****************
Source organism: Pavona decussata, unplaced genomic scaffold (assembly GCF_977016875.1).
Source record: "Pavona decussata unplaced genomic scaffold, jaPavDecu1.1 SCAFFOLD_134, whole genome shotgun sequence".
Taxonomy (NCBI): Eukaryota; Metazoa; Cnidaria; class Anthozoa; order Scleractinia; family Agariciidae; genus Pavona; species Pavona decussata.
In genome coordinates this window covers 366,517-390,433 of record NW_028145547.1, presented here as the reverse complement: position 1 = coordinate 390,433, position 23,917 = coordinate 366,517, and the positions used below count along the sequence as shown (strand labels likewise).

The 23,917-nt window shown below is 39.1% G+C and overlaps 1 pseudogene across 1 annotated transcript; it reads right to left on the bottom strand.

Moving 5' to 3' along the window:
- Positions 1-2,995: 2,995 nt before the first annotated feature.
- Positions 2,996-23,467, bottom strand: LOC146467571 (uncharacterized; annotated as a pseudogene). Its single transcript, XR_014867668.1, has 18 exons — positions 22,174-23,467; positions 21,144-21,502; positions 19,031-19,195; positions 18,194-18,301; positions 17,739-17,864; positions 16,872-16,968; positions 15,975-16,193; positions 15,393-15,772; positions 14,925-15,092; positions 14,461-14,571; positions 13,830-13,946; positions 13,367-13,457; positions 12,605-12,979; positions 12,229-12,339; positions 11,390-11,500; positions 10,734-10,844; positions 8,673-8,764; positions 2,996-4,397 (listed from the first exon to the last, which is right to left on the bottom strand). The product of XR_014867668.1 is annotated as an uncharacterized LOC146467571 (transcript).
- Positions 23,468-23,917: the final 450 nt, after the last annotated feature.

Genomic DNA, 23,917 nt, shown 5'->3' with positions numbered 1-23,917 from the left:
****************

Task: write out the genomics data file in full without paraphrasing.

Source organism: Pavona decussata, unplaced genomic scaffold (assembly GCF_977016875.1).
Source record: "Pavona decussata unplaced genomic scaffold, jaPavDecu1.1 SCAFFOLD_134, whole genome shotgun sequence".
Taxonomy (NCBI): Eukaryota; Metazoa; Cnidaria; class Anthozoa; order Scleractinia; family Agariciidae; genus Pavona; species Pavona decussata.
In genome coordinates this window covers 366,517-390,433 of record NW_028145547.1, presented here as the reverse complement: position 1 = coordinate 390,433, position 23,917 = coordinate 366,517, and the positions used below count along the sequence as shown (strand labels likewise).

The 23,917-nt window shown below is 39.1% G+C and overlaps 1 pseudogene across 1 annotated transcript; it reads right to left on the bottom strand.

Moving 5' to 3' along the window:
- Positions 1-2,995: 2,995 nt before the first annotated feature.
- Positions 2,996-23,467, bottom strand: LOC146467571 (uncharacterized; annotated as a pseudogene). Its single transcript, XR_014867668.1, has 18 exons — positions 22,174-23,467; positions 21,144-21,502; positions 19,031-19,195; positions 18,194-18,301; positions 17,739-17,864; positions 16,872-16,968; positions 15,975-16,193; positions 15,393-15,772; positions 14,925-15,092; positions 14,461-14,571; positions 13,830-13,946; positions 13,367-13,457; positions 12,605-12,979; positions 12,229-12,339; positions 11,390-11,500; positions 10,734-10,844; positions 8,673-8,764; positions 2,996-4,397 (listed from the first exon to the last, which is right to left on the bottom strand). The product of XR_014867668.1 is annotated as an uncharacterized LOC146467571 (transcript).
- Positions 23,468-23,917: the final 450 nt, after the last annotated feature.

Genomic DNA, 23,917 nt, shown 5'->3' with positions numbered 1-23,917 from the left: